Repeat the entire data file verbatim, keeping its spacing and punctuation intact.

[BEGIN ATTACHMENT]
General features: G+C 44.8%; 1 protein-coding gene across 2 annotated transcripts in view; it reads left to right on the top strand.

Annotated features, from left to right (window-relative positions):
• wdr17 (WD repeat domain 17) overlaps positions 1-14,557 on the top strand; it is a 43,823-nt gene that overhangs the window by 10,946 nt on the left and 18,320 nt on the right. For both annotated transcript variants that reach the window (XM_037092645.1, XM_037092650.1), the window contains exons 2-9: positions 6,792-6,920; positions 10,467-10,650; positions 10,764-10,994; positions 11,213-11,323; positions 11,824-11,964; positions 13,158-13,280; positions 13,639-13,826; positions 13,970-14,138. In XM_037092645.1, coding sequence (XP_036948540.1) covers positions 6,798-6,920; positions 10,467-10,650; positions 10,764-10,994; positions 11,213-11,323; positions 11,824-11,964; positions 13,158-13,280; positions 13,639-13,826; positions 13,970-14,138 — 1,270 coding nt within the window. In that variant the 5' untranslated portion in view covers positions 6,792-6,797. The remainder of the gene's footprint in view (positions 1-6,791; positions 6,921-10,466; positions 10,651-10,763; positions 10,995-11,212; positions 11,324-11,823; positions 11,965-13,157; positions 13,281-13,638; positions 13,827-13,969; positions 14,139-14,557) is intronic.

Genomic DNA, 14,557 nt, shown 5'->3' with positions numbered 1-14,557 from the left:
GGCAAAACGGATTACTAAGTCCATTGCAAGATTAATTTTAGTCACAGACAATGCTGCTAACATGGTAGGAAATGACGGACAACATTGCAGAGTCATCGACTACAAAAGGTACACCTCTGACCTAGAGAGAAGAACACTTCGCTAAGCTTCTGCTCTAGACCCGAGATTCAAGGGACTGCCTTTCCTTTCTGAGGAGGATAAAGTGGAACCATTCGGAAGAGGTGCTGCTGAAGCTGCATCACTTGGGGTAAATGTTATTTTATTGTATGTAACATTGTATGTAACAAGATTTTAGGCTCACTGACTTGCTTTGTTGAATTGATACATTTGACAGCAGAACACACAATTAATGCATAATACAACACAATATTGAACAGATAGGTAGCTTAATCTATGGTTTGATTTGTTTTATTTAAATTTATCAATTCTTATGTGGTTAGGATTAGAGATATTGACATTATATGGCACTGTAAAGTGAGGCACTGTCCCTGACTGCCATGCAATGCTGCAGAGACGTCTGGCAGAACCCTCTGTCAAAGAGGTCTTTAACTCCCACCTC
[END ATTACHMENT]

General features: G+C 44.8%; 1 protein-coding gene across 2 annotated transcripts in view; it reads left to right on the top strand.

Annotated features, from left to right (window-relative positions):
• wdr17 (WD repeat domain 17) overlaps positions 1-14,557 on the top strand; it is a 43,823-nt gene that overhangs the window by 10,946 nt on the left and 18,320 nt on the right. For both annotated transcript variants that reach the window (XM_037092645.1, XM_037092650.1), the window contains exons 2-9: positions 6,792-6,920; positions 10,467-10,650; positions 10,764-10,994; positions 11,213-11,323; positions 11,824-11,964; positions 13,158-13,280; positions 13,639-13,826; positions 13,970-14,138. In XM_037092645.1, coding sequence (XP_036948540.1) covers positions 6,798-6,920; positions 10,467-10,650; positions 10,764-10,994; positions 11,213-11,323; positions 11,824-11,964; positions 13,158-13,280; positions 13,639-13,826; positions 13,970-14,138 — 1,270 coding nt within the window. In that variant the 5' untranslated portion in view covers positions 6,792-6,797. The remainder of the gene's footprint in view (positions 1-6,791; positions 6,921-10,466; positions 10,651-10,763; positions 10,995-11,212; positions 11,324-11,823; positions 11,965-13,157; positions 13,281-13,638; positions 13,827-13,969; positions 14,139-14,557) is intronic.

Genomic DNA, 14,557 nt, shown 5'->3' with positions numbered 1-14,557 from the left:
GGCAAAACGGATTACTAAGTCCATTGCAAGATTAATTTTAGTCACAGACAATGCTGCTAACATGGTAGGAAATGACGGACAACATTGCAGAGTCATCGACTACAAAAGGTACACCTCTGACCTAGAGAGAAGAACACTTCGCTAAGCTTCTGCTCTAGACCCGAGATTCAAGGGACTGCCTTTCCTTTCTGAGGAGGATAAAGTGGAACCATTCGGAAGAGGTGCTGCTGAAGCTGCATCACTTGGGGTAAATGTTATTTTATTGTATGTAACATTGTATGTAACAAGATTTTAGGCTCACTGACTTGCTTTGTTGAATTGATACATTTGACAGCAGAACACACAATTAATGCATAATACAACACAATATTGAACAGATAGGTAGCTTAATCTATGGTTTGATTTGTTTTATTTAAATTTATCAATTCTTATGTGGTTAGGATTAGAGATATTGACATTATATGGCACTGTAAAGTGAGGCACTGTCCCTGACTGCCATGCAATGCTGCAGAGACGTCTGGCAGAACCCTCTGTCAAAGAGGTCTTTAACTCCCACCTC